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26 Jan 18. New Army missile defense strategy due out this summer. Given the many emerging changes to strategies, concepts and doctrine over the past several years, the Army is crafting a new air-and-missile defense strategy that is due out this summer.
Lt. Gen. James Dickinson, the service’s Space and Missile Defense Command commander, said Jan. 25 at a missile defense event at the Center for Strategic and International Studies in Washington that the strategy has been in the works since March 2017. The final product incorporates priorities noted in the recent National Defense Strategy and the Army Operating Concept, as well as the changing operational environment, evolving threats and emerging technologies.
The new strategy will focus on the 2018 to 2028 time frame and will “nest” with the National Defense Strategy, the Army’s operating concept and the service’s new doctrinal concept of multidomain battle.
The strategy will include a comprehensive review — from doctrine to organization to training to equipment to policy and everything in between, according to Dickinson.
And as the strategy is developed, he added, the Army continues to refine its vision for the future AMD force, which is consistent with the Vision of 2020 Joint Integrated Air-and-Missile Defense strategy: where all AMD capabilities from “defensive, passive, offensive, kinetic and non-kinetic are integrated into a comprehensive joint and combined force capable of preventing an adversary from effectively employing any of its offensive air-and-missile weapons.”
The new Army AMD strategy will come on the heels of a overarching missile defense review that is expected to be released soon. (Source: Defense News)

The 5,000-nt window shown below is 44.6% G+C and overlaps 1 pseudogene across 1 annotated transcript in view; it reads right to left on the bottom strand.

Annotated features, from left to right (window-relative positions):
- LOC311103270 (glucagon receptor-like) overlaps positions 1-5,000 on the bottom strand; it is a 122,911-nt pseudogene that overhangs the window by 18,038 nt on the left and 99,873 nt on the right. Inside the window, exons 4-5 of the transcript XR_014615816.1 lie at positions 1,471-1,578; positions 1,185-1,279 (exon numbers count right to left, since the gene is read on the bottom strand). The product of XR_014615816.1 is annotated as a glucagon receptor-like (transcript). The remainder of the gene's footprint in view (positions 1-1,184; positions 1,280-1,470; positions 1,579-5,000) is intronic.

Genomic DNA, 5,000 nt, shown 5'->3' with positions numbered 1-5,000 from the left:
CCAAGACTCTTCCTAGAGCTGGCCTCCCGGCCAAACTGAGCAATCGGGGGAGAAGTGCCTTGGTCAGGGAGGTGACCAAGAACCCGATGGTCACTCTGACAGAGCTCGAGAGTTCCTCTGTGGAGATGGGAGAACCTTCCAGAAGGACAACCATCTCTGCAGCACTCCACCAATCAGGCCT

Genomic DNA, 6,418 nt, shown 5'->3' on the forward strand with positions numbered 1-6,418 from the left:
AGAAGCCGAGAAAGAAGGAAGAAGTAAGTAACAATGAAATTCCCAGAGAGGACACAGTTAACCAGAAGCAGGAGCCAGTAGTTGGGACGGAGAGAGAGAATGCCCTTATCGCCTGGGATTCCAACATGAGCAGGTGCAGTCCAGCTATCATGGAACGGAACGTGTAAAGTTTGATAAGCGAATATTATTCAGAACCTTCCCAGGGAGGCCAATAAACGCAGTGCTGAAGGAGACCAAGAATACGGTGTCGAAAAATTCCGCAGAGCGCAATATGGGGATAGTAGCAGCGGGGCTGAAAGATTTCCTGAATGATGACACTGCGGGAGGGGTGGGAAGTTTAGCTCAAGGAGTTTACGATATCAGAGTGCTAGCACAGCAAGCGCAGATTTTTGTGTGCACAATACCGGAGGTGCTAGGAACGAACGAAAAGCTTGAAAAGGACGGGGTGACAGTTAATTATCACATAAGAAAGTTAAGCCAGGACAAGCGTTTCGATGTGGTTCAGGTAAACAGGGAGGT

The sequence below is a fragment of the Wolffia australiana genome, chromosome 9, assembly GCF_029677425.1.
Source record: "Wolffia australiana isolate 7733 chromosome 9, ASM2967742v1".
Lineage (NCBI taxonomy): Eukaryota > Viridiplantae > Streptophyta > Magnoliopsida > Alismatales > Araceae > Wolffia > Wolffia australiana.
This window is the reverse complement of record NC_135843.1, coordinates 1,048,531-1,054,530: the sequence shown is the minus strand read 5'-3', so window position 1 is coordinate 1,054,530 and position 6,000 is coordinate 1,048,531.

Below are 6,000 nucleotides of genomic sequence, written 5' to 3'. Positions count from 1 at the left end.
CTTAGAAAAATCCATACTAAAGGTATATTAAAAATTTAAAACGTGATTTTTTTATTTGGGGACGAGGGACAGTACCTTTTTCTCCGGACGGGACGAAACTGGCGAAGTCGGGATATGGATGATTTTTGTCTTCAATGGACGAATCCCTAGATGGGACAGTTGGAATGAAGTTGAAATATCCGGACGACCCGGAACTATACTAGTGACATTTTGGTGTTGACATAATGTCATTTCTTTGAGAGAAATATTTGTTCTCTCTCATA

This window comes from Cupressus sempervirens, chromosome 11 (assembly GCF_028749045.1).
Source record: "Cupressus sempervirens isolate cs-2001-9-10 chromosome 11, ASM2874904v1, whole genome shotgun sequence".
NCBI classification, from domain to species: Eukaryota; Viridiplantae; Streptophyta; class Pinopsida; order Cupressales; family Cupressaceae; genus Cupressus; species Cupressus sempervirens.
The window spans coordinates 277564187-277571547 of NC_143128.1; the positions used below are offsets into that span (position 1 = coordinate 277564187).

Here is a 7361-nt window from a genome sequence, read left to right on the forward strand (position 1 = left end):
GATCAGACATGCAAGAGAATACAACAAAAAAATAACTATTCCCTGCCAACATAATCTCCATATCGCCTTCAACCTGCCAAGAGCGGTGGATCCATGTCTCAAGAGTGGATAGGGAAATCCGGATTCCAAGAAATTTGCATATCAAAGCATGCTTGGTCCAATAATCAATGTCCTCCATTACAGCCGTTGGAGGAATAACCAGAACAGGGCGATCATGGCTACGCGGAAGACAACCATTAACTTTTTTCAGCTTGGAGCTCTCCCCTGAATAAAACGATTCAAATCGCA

26 Jan 18. Boeing loses in dispute with Canada’s Bombardier. Delivering a big defeat to Boeing, a U.S. trade panel ruled Friday that the U.S. aircraft giant was not harmed by competition from Canada’s Bombardier.
The 4-0 decision by the independent International Trade Commission effectively blocks the Trump administration from slapping 292 percent tariffs on Bombardier. The Commerce Department ruled last year that the Canadian firm had unfairly received government subsidies and sold its C Series planes at artificially low prices in the United States. The trade panel disagreed.
The case threatened to raise tension between Washington and U.S. allies Canada and Britain, which has a Bombardier plant in Northern Ireland.
Bombardier immediately praised the ruling as a “victory for innovation, competition, and the rule of law.”
Boeing said it was “disappointed” and vowed to continue to document the damage from “illegal subsidies and dumped pricing.”
Boeing had charged that Bombardier sold Delta Air Lines 75 CS100 aircraft for less than it cost to build them. But Delta said Boeing didn’t even make the medium-size jets it needed.
On Friday, Delta said it was “pleased by the ITC’s ruling rejecting Boeing’s anticompetitive attempt to deny U.S. airlines and the U.S. traveling public access to the state-of-the-art 110-seat CS100 aircraft.”
The Trump administration has repeatedly clashed with Canada over trade, including Canadian softwood lumber imports. It has launched contentious talks to renegotiate the 24-year-old North American Free Trade Agreement with Canada and Mexico — a pact that President Donald Trump has called a job-killing disaster.
Last October, Bombardier sold a majority stake in the C Series program to Europe’s Airbus for no cost. The C Series headquarters was slated to stay in the Montreal area, but a second assembly line for the 100- to 150-seat plane is scheduled to be set up at Airbus’ plant in Mobile, Alabama.
(Source: Defense News)
26 Jan 18. General Dynamics to pump nearly $2bn into its shipyards. General Dynamics is investing about $2bn into its shipyards in the coming